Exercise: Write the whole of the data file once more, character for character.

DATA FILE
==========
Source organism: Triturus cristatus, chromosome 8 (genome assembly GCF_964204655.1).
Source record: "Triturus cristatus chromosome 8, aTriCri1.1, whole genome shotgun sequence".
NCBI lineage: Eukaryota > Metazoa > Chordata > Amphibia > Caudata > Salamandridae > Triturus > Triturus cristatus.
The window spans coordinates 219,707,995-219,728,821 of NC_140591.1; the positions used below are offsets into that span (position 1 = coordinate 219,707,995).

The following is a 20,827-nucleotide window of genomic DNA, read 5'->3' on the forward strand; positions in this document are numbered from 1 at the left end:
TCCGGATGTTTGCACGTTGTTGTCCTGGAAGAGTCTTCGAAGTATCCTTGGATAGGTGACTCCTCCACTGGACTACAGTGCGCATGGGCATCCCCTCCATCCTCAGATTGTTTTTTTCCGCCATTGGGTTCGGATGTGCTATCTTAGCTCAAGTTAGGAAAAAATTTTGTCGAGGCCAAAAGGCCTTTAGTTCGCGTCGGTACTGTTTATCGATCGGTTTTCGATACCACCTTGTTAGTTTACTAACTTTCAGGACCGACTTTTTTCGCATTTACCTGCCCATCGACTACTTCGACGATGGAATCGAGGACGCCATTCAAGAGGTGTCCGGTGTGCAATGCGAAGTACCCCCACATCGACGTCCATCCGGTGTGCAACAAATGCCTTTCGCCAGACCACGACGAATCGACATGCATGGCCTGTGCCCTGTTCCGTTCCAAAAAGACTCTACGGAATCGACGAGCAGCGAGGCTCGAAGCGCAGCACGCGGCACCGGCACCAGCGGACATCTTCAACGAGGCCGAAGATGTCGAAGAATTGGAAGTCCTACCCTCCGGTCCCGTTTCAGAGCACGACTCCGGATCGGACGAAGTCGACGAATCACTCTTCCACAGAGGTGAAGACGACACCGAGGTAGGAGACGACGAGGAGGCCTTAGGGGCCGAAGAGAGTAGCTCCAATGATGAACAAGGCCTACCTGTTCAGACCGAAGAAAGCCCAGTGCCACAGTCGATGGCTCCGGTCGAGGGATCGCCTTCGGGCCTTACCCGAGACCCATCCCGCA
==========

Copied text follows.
Source organism: Triturus cristatus, chromosome 8 (genome assembly GCF_964204655.1).
Source record: "Triturus cristatus chromosome 8, aTriCri1.1, whole genome shotgun sequence".
NCBI lineage: Eukaryota > Metazoa > Chordata > Amphibia > Caudata > Salamandridae > Triturus > Triturus cristatus.
The window spans coordinates 219,707,995-219,728,821 of NC_140591.1; the positions used below are offsets into that span (position 1 = coordinate 219,707,995).

The following is a 20,827-nucleotide window of genomic DNA, read 5'->3' on the forward strand; positions in this document are numbered from 1 at the left end:
TCCGGATGTTTGCACGTTGTTGTCCTGGAAGAGTCTTCGAAGTATCCTTGGATAGGTGACTCCTCCACTGGACTACAGTGCGCATGGGCATCCCCTCCATCCTCAGATTGTTTTTTTCCGCCATTGGGTTCGGATGTGCTATCTTAGCTCAAGTTAGGAAAAAATTTTGTCGAGGCCAAAAGGCCTTTAGTTCGCGTCGGTACTGTTTATCGATCGGTTTTCGATACCACCTTGTTAGTTTACTAACTTTCAGGACCGACTTTTTTCGCATTTACCTGCCCATCGACTACTTCGACGATGGAATCGAGGACGCCATTCAAGAGGTGTCCGGTGTGCAATGCGAAGTACCCCCACATCGACGTCCATCCGGTGTGCAACAAATGCCTTTCGCCAGACCACGACGAATCGACATGCATGGCCTGTGCCCTGTTCCGTTCCAAAAAGACTCTACGGAATCGACGAGCAGCGAGGCTCGAAGCGCAGCACGCGGCACCGGCACCAGCGGACATCTTCAACGAGGCCGAAGATGTCGAAGAATTGGAAGTCCTACCCTCCGGTCCCGTTTCAGAGCACGACTCCGGATCGGACGAAGTCGACGAATCACTCTTCCACAGAGGTGAAGACGACACCGAGGTAGGAGACGACGAGGAGGCCTTAGGGGCCGAAGAGAGTAGCTCCAATGATGAACAAGGCCTACCTGTTCAGACCGAAGAAAGCCCAGTGCCACAGTCGATGGCTCCGGTCGAGGGATCGCCTTCGGGCCTTACCCGAGACCCATCCCGCA